Thursday, April 8, 2004
C.A. Overturns $21 Million Award to Dead Smoker
From Staff and Wire Service Reports
The First District Court of Appeal yesterday overturned a $21.7 million judgment in favor of a cigarette smoker who died of cancer four months after the verdict was handed down.
Presiding Justice J. Anthony Kline of Div. Two said a San Francisco Superior Court jury, when deliberating Leslie Whiteley’s claims, should have been instructed that the tobacco industry was immune from liability between 1988 and 1998. In 1998, the California Legislature removed tobacco from a shielded class of products immune from suits.
Two years ago, the California Supreme Court ruled that tobacco concerns could be liable for harm they cause to smokers before and after the 10-year period, but not during it.
“All parties are entitled to have their cases decided by juries that have received correct instructions about the applicable law,” William S. Ohlemeyer, a vice president and counsel for Philip Morris USA, which was named in the suit along with R.J. Reynolds Tobacco Co., said.
The trial, concluding in 2000, is likely to go before another jury and any award would go to the woman’s surviving husband, Leonard Whiteley. Leslie Whiteley, of Ojai, was 40 years old at her death. She was ill during the trial and could not complete her live testimony, so her deposition was presented to the jury instead.
She told jurors that she began smoking in 1972, using her school lunch money to buy her first pack of cigarettes. She told the court she thought smoking was safe because companies promoted it and the government allowed it.
She tried to quit at age 15, not because of health concerns but to save money, she said. When she and her husband started their family, she said, they both tried to quit but she went through bad withdrawal symptoms. She had no idea that smoking caused health problems more serious than coughing or shortness of breath until the day she was diagnosed with lung cancer, she testified.
An expert witness testified that she was “highly addicted” to cigarettes.
The jury found Philip Morris and R.J. Reynolds negligent in their cigarette design and responsible for false and misleading statements and efforts to fraudulently conceal the dangers of smoking. It awarded $1.7 million in compensatory damages and $20 million in punitive damages, equally divided between the defendants.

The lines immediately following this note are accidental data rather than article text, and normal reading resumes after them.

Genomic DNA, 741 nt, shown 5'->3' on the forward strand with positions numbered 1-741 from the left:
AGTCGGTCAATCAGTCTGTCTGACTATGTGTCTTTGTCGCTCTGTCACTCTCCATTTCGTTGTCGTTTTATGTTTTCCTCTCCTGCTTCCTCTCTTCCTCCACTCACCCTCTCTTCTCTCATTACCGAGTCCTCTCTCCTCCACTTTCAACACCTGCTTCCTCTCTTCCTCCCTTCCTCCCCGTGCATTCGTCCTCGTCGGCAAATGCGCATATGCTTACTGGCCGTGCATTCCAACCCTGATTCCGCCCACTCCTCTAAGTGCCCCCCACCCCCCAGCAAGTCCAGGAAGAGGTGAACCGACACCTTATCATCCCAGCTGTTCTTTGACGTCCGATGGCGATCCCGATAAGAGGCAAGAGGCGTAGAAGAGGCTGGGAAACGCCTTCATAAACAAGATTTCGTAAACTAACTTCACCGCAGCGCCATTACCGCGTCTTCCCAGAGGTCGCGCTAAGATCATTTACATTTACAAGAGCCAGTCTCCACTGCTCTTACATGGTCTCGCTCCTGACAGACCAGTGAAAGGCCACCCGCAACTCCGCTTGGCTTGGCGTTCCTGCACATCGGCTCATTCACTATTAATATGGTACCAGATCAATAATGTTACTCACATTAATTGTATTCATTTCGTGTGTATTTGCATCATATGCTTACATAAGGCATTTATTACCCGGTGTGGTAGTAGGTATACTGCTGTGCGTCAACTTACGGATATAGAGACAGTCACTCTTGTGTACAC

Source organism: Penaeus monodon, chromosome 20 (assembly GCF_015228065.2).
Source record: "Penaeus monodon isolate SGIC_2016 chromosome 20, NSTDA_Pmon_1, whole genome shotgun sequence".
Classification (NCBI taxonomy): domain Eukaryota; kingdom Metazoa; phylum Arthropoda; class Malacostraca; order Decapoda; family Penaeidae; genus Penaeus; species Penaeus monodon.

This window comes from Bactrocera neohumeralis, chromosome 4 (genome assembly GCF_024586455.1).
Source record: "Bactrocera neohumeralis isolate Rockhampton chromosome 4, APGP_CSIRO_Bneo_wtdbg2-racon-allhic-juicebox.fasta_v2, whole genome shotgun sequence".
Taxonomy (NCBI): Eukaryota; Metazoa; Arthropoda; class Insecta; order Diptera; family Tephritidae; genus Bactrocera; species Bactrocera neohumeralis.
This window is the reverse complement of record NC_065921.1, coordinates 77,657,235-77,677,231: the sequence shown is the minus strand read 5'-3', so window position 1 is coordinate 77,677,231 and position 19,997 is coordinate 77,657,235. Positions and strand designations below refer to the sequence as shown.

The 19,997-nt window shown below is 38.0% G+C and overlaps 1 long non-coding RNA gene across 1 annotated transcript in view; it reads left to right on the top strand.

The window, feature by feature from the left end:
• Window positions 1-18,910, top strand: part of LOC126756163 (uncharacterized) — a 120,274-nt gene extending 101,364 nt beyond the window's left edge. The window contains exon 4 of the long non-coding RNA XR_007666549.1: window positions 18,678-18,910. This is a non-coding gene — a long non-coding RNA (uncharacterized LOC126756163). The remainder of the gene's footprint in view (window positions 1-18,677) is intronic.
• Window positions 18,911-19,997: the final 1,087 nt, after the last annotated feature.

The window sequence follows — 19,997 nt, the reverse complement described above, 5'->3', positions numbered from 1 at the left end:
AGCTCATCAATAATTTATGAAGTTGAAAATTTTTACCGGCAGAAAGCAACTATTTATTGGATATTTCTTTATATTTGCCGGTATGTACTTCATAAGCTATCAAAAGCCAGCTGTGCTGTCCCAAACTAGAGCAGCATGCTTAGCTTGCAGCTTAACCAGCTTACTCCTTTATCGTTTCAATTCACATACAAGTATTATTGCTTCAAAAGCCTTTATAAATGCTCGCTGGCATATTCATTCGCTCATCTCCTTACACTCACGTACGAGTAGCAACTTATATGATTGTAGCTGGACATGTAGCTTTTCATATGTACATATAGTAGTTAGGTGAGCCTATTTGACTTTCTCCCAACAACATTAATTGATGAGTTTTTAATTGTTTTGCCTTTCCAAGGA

The case was the first the tobacco industry had lost to a smoker who took up the habit after tobacco companies began labeling cigarette packs with a government-required warning. In 1966, the labels said smoking “may be” hazardous, and in 1969, the warning was strengthened to say it “is” hazardous to your health.
The tobacco companies had argued that Whiteley herself was to blame for her disease because she ignored the labels. Kline rejected the argument, citing evidence that the defendants had, for years, assured their customers that the alleged link between smoking and serious illnesses like cancer was unproven and that they were diligently performing their own research and would advise the public of any proven health risks.
“Like the trial court, we view the false assurances that defendants would keep the public informed of its findings regarding smoking and health and the manufacturing of a false controversy regarding the health effects of smoking to be affirmative misrepresentations, outside the preemptive reach of the [Federal Cigarette Labeling and Advertising Act of 1969.],” the jurist wrote.
The panel did, however, throw out the plaintiff’s claim of negligent design. There was no evidence from which a reasonable jury could have concluded that any change in the way cigarettes were manufactured would have protected Whiteley’s health, the jurist said.
Whiteley’s attorney, Ted Pelletier, said he found at least one positive aspect of the appellate panel’s ruling.
“It validates Mrs. Whiteley’s fraud claim [that] but for this 10-year immunity, the fraud claims were correct,” Pelletier said.
Edward L. Sweda, senior attorney with the Tobacco Products Liability Project at Northeastern University’s School of Law, said that while his group was disappointed with the ruling, the decision does not undermine the effectiveness of tobacco litigation.
“Looking ahead, the strategy of suing tobacco companies remains a viable approach to plaintiffs in California and around the country,” Sweda said.
The case is Whiteley v. Philip Morris, A091444.
Copyright 2004, Metropolitan News Company